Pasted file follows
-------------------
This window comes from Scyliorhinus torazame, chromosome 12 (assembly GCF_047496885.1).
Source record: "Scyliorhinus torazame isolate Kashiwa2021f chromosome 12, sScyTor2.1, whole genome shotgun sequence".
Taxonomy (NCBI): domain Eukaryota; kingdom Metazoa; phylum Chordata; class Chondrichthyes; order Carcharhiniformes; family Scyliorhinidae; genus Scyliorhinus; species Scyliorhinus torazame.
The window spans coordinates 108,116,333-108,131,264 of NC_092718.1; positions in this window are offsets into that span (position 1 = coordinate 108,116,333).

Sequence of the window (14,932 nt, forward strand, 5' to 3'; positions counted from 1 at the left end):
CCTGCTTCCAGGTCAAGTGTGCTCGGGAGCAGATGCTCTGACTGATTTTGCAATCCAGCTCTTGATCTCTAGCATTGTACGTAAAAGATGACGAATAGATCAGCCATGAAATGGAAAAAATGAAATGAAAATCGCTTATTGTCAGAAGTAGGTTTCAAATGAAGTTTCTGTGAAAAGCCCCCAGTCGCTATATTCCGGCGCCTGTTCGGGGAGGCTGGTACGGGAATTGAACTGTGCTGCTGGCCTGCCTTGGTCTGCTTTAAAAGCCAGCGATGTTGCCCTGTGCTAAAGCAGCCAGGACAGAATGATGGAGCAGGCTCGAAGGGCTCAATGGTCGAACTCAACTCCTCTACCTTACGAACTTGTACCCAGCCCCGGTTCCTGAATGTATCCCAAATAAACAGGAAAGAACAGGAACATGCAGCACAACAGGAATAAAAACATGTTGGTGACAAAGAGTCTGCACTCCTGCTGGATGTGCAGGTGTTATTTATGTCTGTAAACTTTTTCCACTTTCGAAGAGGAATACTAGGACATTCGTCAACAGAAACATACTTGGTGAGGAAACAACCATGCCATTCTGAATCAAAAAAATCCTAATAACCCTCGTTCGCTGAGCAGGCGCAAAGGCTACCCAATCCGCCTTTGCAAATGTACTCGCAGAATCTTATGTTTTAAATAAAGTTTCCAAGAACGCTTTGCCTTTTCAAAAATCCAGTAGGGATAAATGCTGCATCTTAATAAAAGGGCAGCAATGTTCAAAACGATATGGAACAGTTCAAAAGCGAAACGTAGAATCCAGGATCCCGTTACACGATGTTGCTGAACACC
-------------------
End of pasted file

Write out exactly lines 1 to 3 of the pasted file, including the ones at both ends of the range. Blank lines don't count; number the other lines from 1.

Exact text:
This window comes from Scyliorhinus torazame, chromosome 12 (assembly GCF_047496885.1).
Source record: "Scyliorhinus torazame isolate Kashiwa2021f chromosome 12, sScyTor2.1, whole genome shotgun sequence".
Taxonomy (NCBI): domain Eukaryota; kingdom Metazoa; phylum Chordata; class Chondrichthyes; order Carcharhiniformes; family Scyliorhinidae; genus Scyliorhinus; species Scyliorhinus torazame.